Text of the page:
Caleb Simone

Graduate Student

cs3142@columbia.edu

academia.edu profile


Interests

  • Greek literature, especially poetry

  • Greek art, archaeology, and epigraphy

  • Aesthetics and embodiment; cultural history of the body and the senses

  • Early modern reception of Greek thought and culture

With research interests in ancient Greek literature and art, I focus on media, performance culture, and the senses in antiquity. My dissertation explores the relationship between sound and the body in the ancient world through a study of the double-pipes or aulos, a wind instrument closely connected with group movement. Reading Greek texts alongside figural imagery, I chart the shifting cultural discourse that unfolds around aulos performance practices from archaic festivals through the canonical tragedians and philosophical critiques into early Christian thought.

 In an outreach extension of this dissertation, I am directing the Barnard Columbia Ancient Drama group’s spring 2019 production. I won support from the Gladys Krieble Delmas and Onassis Foundations to introduce professional partners to stage the first modern production of a Greek drama to feature a full score on reconstructed models of the aulos. Alongside these projects, I am co-organizing with Verity Platt and Nancy Worman a roundtable discussion on ancient Greek aesthetics with a focus on the sensory aspects of art and performance and the cultural practices that inform them.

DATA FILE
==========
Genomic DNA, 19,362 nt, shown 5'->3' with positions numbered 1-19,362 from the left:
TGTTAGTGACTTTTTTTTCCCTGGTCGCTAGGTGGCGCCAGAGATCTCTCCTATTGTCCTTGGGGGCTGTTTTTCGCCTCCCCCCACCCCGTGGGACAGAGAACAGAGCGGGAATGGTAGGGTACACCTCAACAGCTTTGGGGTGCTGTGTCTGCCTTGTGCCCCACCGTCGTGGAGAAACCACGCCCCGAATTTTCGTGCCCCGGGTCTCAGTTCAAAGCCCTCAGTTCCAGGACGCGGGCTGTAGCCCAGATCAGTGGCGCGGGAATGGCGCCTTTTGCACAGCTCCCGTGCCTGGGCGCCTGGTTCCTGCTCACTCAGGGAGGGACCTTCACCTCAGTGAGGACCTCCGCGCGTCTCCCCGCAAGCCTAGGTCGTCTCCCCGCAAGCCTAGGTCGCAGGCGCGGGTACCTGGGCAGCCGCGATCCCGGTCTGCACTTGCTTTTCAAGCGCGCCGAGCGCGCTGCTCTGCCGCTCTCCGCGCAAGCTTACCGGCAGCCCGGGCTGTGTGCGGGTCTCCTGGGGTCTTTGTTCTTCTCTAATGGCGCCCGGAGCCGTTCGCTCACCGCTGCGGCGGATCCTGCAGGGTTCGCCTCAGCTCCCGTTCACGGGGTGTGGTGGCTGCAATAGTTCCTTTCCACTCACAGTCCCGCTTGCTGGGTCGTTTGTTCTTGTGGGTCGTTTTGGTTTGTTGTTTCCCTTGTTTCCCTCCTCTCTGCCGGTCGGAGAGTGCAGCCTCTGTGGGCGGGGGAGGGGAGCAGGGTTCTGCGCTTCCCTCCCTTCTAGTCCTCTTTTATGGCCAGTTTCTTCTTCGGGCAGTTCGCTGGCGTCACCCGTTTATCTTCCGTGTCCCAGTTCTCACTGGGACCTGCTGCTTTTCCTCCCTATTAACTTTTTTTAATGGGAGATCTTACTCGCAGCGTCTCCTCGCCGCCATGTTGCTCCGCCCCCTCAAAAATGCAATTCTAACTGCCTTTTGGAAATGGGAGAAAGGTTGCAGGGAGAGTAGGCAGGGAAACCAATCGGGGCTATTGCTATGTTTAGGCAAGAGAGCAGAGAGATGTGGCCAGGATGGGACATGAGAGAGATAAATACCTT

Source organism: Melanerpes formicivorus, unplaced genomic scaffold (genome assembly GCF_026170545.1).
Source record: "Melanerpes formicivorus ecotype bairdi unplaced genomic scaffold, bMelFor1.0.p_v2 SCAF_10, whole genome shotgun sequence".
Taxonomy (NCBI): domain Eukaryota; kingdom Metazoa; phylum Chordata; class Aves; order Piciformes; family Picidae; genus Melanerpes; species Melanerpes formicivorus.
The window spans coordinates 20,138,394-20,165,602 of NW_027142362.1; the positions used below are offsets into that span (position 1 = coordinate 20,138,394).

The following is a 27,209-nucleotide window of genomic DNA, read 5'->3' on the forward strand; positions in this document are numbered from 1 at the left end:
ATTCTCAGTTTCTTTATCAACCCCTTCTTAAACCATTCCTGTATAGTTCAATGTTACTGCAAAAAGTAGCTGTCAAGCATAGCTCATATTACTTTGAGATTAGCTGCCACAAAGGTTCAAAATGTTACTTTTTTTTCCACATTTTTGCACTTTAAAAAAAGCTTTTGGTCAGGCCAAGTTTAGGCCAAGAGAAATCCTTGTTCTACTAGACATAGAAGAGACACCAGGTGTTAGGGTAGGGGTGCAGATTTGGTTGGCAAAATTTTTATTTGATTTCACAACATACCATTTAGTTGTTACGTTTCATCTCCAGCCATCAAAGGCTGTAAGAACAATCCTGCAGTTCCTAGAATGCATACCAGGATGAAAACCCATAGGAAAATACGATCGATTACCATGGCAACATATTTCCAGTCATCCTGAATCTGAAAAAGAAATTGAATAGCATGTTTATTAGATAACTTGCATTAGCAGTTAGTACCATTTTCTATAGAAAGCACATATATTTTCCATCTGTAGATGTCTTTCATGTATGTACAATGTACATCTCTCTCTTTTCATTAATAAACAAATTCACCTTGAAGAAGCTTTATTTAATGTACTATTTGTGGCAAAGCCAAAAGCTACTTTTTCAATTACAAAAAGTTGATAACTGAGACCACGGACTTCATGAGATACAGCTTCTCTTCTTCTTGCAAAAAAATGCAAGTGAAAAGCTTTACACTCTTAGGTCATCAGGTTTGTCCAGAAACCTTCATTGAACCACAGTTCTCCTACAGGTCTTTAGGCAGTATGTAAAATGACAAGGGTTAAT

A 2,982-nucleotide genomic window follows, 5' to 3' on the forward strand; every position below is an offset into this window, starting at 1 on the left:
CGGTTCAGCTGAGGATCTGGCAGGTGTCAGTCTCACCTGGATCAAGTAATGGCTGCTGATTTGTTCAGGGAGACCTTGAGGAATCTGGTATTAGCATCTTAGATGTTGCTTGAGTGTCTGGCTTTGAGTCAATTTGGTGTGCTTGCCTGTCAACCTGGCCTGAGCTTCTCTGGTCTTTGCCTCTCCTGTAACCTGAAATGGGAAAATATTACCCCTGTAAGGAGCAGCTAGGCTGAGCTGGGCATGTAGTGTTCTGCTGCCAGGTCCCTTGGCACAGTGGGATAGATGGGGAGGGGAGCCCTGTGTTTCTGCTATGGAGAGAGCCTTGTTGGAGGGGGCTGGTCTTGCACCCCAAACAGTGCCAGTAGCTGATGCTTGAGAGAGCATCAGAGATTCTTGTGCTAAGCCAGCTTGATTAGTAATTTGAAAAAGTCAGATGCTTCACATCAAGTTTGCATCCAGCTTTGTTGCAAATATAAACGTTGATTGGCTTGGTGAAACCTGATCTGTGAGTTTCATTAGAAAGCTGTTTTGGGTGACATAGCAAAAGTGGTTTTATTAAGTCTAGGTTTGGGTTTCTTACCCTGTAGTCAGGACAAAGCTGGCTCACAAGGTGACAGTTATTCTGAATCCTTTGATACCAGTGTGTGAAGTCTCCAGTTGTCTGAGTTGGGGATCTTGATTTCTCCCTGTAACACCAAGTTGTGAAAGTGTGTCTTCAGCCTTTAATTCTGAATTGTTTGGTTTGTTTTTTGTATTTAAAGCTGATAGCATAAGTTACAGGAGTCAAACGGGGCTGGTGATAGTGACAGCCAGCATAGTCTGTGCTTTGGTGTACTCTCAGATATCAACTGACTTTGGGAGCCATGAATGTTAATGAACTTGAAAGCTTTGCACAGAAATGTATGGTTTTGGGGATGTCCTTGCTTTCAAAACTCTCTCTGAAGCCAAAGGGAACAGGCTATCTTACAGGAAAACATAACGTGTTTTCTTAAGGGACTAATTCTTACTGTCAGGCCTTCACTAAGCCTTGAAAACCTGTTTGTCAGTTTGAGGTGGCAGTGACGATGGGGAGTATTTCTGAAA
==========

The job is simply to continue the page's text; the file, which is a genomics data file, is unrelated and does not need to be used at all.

A forthcoming essay considers generic connections between tragedy, lyric, and comedy, offering a reading of Euripides’ fragmentary Hypsipyle in light Aristophanes’ parody of the play’s singing heroine as “Euripides’ Muse.” I show how Hypsipyle’s monody appropriates a Sapphic persona that musically embodies the cultic connections Euripides forges in the play.

 Finally, alongside my work at Columbia I have piloted and continue to develop a public aftercare program with the Paideia Institute for Humanistic Study to expand access to ancient Greek language and culture through embodied activities in the classroom. Beyond my academic work, I enjoy exploring the city and wider state of New York with my wife Ashley and two sons.